Many ranchers are taking a hard hit during the storm — and some have shared their stories and pictures online.

“My horses were completely snowed in; I actually got them all shoveled out this morning, yesterday afternoon it just kept getting worse and worse and we had two of my horses got stuck in one of the barns with about a 9 to 10 foot drift in front of them and there was no way to get to them,” said Hollie Wilson.

Wilson, a rancher and Dickinson resident, says she was worried because the inside of the barn was filling with snow and she was worried the horses would not be able to move or get warm.

She has seven horses and the concerns with those horses were only just beginning.

“My other five horses, part of the roof and the tin got blew off because of the wind so there was not really much for protection, they were out of the wind a little bit but they’ve been shivering non controllably for the last three days,” said Wilson.

She added that one of her older horses has been through a storm and has experience with snow.

As for the others, she was worried because this was their first time.

Wilson says she of course knew the storm would hit due to weather reports, so she did her best to prepare at least three days ahead.

“We typically feed big round bells to our livestock, our horses, our cows, but I knew that the way they’ve been talking about the storm that we probably wouldn’t be able to get to our big round bales. So I went and picked up quite a bit, about $600 worth of hay, square bales for the horses and for the cows too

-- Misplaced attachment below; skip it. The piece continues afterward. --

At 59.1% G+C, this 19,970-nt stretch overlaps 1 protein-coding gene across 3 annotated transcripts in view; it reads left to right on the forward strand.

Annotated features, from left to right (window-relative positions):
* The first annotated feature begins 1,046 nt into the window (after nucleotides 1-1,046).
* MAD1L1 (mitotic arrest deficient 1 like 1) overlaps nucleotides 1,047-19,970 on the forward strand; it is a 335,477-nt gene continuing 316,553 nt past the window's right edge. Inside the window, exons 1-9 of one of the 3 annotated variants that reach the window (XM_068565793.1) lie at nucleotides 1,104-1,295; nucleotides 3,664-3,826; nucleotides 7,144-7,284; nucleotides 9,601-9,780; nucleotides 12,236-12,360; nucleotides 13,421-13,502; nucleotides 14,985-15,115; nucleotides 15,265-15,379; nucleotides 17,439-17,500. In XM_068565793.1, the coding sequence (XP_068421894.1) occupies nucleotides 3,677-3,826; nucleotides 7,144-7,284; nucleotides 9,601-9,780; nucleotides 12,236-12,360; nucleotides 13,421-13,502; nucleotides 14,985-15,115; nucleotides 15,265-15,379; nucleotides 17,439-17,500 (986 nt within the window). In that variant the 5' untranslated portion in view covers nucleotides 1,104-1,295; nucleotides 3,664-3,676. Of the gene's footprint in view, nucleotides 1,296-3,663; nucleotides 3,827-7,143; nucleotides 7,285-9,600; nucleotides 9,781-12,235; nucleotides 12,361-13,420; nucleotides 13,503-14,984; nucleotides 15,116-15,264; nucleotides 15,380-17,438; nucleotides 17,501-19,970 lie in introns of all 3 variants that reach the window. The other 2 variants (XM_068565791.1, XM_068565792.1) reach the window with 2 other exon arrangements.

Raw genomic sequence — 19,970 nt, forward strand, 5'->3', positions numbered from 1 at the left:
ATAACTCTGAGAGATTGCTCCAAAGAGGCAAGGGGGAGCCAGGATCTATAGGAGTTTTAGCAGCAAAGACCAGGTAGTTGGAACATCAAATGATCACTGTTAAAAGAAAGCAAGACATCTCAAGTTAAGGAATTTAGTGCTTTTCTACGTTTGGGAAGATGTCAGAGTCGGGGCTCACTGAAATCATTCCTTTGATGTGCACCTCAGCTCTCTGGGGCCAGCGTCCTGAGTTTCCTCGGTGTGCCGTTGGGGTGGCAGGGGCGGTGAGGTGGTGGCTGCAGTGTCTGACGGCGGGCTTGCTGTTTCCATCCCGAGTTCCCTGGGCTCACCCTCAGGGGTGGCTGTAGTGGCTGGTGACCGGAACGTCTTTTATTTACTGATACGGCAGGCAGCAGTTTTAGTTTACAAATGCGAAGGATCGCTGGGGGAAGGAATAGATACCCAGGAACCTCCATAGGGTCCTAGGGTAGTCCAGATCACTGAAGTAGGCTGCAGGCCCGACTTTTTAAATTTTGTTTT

She even assured the heater in the water tanks for the animals which helped her break the ice this morning.

But the horses are still covered in snow.

“They’re actually more covered today but luckily with the snow and the ice it acts as an insulation for them so I actually don’t wanna take any of that off because it’s helping keep them warm,” Wilson said.

All of her barns are full of snow and she lost a roof and the tin for the barns due to the wind. Friday morning, she had to dig out three horses that were covered in ice, shaking uncontrollably, that were still inside of one of the barns.

She says she was nervous to go out to the barn in fear she may have lost her animals.

“I was really scared to go out this morning because I worked my entire life for what I have now, I don’t have many horses but I definitely worked as much as I can you know, everything that I’ve done I’ve worked toward my horses and the bloodlines that I have and so to go out there and feeling completely helpless thinking that there’s absolutely nothing that I can do except just watch them, I was so afraid that I was gonna find a few dead this morning, you know from hypothermia,” Wilson said.

But, Wilson says, there is still some good happening in the middle of the storm. She and her family are also calving, and say six of their cows are doing well. She says she has to keep moving forward to stay standing.

“Well, we’re definitely gonna have to dig our way out of the place now. We both gotta go back to work and we gotta make a living or all these critters we have,” Wilson said.

She worries that when horses get stressed they get sick and some can develop what is called colic. She works at a local vet so she has medication for them if needed, but for now, her goal is to keep them calm, healthy and as safe as possible.

She says that many other ranchers need support because they too are calving, and struggling during this hard time.